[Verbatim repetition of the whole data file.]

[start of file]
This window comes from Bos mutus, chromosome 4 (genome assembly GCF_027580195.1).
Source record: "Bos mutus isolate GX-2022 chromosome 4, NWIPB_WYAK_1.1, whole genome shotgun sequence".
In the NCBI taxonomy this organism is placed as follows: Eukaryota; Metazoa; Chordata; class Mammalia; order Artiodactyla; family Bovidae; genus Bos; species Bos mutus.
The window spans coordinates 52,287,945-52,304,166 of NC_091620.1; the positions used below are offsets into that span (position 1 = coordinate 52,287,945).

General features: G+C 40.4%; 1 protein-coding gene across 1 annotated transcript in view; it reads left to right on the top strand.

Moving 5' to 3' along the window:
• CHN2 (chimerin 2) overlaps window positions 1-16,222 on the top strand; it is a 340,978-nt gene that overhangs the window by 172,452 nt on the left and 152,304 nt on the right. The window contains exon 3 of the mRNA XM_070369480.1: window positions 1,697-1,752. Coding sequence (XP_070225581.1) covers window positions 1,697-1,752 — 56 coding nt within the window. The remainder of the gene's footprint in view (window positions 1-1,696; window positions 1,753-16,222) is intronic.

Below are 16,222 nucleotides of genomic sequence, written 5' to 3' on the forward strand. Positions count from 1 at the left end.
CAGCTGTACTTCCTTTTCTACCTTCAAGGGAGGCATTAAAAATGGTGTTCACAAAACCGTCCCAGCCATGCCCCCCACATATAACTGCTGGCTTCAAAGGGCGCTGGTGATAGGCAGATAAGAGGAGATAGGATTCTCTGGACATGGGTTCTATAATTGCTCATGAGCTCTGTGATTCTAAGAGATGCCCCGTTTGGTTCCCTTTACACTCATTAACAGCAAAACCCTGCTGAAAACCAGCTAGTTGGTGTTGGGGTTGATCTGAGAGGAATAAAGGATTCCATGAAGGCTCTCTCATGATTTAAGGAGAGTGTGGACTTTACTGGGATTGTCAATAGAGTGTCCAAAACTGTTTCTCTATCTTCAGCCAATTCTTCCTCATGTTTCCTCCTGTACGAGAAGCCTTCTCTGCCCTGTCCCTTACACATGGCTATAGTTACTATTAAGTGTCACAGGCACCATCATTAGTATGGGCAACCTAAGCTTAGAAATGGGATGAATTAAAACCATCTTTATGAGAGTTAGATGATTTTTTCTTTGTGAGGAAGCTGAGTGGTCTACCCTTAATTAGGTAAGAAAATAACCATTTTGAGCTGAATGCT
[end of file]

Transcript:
This window comes from Bos mutus, chromosome 4 (genome assembly GCF_027580195.1).
Source record: "Bos mutus isolate GX-2022 chromosome 4, NWIPB_WYAK_1.1, whole genome shotgun sequence".
In the NCBI taxonomy this organism is placed as follows: Eukaryota; Metazoa; Chordata; class Mammalia; order Artiodactyla; family Bovidae; genus Bos; species Bos mutus.
The window spans coordinates 52,287,945-52,304,166 of NC_091620.1; the positions used below are offsets into that span (position 1 = coordinate 52,287,945).

General features: G+C 40.4%; 1 protein-coding gene across 1 annotated transcript in view; it reads left to right on the top strand.

Moving 5' to 3' along the window:
• CHN2 (chimerin 2) overlaps window positions 1-16,222 on the top strand; it is a 340,978-nt gene that overhangs the window by 172,452 nt on the left and 152,304 nt on the right. The window contains exon 3 of the mRNA XM_070369480.1: window positions 1,697-1,752. Coding sequence (XP_070225581.1) covers window positions 1,697-1,752 — 56 coding nt within the window. The remainder of the gene's footprint in view (window positions 1-1,696; window positions 1,753-16,222) is intronic.

Below are 16,222 nucleotides of genomic sequence, written 5' to 3' on the forward strand. Positions count from 1 at the left end.
CAGCTGTACTTCCTTTTCTACCTTCAAGGGAGGCATTAAAAATGGTGTTCACAAAACCGTCCCAGCCATGCCCCCCACATATAACTGCTGGCTTCAAAGGGCGCTGGTGATAGGCAGATAAGAGGAGATAGGATTCTCTGGACATGGGTTCTATAATTGCTCATGAGCTCTGTGATTCTAAGAGATGCCCCGTTTGGTTCCCTTTACACTCATTAACAGCAAAACCCTGCTGAAAACCAGCTAGTTGGTGTTGGGGTTGATCTGAGAGGAATAAAGGATTCCATGAAGGCTCTCTCATGATTTAAGGAGAGTGTGGACTTTACTGGGATTGTCAATAGAGTGTCCAAAACTGTTTCTCTATCTTCAGCCAATTCTTCCTCATGTTTCCTCCTGTACGAGAAGCCTTCTCTGCCCTGTCCCTTACACATGGCTATAGTTACTATTAAGTGTCACAGGCACCATCATTAGTATGGGCAACCTAAGCTTAGAAATGGGATGAATTAAAACCATCTTTATGAGAGTTAGATGATTTTTTCTTTGTGAGGAAGCTGAGTGGTCTACCCTTAATTAGGTAAGAAAATAACCATTTTGAGCTGAATGCT